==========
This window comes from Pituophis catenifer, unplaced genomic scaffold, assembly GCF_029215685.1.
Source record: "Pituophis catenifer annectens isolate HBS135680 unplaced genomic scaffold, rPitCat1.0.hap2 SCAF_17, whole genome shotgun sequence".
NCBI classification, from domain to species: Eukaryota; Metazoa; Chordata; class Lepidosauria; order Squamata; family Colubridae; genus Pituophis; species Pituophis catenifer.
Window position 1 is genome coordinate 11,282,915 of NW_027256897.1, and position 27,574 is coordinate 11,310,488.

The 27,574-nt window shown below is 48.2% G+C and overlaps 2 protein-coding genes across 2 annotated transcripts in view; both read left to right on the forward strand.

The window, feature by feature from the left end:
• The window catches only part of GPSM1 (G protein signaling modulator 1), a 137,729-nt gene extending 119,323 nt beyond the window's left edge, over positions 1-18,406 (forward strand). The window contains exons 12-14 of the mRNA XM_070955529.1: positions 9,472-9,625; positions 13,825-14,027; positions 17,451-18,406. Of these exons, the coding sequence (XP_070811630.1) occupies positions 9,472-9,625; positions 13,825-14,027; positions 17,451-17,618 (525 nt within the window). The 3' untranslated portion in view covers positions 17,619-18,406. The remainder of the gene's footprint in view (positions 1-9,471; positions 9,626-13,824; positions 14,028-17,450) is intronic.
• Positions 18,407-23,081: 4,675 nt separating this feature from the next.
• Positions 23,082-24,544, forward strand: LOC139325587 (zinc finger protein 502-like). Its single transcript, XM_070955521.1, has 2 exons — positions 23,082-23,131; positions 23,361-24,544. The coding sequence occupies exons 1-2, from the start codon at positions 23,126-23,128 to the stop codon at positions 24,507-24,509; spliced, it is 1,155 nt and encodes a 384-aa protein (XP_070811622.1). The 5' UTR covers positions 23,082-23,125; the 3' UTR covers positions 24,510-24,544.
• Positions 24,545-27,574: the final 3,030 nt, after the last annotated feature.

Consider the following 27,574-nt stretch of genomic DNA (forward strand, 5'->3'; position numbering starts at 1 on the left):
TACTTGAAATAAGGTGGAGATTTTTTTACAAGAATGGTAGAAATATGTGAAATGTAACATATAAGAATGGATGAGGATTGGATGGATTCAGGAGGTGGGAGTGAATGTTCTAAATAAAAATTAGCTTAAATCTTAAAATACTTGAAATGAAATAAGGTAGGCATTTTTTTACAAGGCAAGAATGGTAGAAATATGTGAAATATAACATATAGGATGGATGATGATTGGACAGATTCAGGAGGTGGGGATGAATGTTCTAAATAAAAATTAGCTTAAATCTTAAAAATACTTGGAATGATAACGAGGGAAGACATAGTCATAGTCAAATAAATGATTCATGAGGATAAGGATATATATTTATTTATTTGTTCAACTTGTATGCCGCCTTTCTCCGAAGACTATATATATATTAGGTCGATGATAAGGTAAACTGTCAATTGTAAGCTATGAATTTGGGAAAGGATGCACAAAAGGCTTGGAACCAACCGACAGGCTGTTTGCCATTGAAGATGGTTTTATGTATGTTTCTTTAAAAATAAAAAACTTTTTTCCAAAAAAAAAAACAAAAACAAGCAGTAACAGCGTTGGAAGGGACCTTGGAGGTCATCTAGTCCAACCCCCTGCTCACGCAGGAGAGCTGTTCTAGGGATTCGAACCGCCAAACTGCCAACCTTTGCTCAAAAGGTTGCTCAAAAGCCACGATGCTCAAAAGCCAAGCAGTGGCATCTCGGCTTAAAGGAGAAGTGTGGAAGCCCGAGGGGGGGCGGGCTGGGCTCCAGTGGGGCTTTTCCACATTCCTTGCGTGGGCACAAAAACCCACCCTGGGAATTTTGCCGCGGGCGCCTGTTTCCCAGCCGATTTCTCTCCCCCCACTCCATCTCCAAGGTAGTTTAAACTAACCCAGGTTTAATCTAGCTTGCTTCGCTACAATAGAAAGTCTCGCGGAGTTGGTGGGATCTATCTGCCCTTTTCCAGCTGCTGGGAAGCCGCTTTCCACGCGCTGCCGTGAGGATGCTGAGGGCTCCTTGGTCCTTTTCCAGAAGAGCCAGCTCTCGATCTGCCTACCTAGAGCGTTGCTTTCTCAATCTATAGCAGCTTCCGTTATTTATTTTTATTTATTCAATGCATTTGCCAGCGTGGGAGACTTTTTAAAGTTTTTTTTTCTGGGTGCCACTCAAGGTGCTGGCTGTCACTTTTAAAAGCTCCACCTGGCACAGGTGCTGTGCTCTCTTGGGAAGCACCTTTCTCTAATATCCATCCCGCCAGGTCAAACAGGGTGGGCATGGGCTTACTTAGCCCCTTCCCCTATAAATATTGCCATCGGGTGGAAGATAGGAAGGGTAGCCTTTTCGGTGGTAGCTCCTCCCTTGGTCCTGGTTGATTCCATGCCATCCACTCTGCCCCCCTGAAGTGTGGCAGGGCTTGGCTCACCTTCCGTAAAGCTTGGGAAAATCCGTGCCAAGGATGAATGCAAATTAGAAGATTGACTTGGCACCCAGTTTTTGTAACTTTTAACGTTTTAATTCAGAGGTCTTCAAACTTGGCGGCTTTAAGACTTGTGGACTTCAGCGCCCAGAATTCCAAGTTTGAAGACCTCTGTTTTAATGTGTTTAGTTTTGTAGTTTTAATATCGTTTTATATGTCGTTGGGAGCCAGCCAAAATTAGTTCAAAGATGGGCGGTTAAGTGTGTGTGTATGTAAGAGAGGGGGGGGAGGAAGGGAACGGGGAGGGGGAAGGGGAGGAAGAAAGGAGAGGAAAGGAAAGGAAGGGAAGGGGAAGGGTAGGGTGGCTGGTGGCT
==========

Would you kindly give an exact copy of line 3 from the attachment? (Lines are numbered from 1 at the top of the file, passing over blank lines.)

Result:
NCBI classification, from domain to species: Eukaryota; Metazoa; Chordata; class Lepidosauria; order Squamata; family Colubridae; genus Pituophis; species Pituophis catenifer.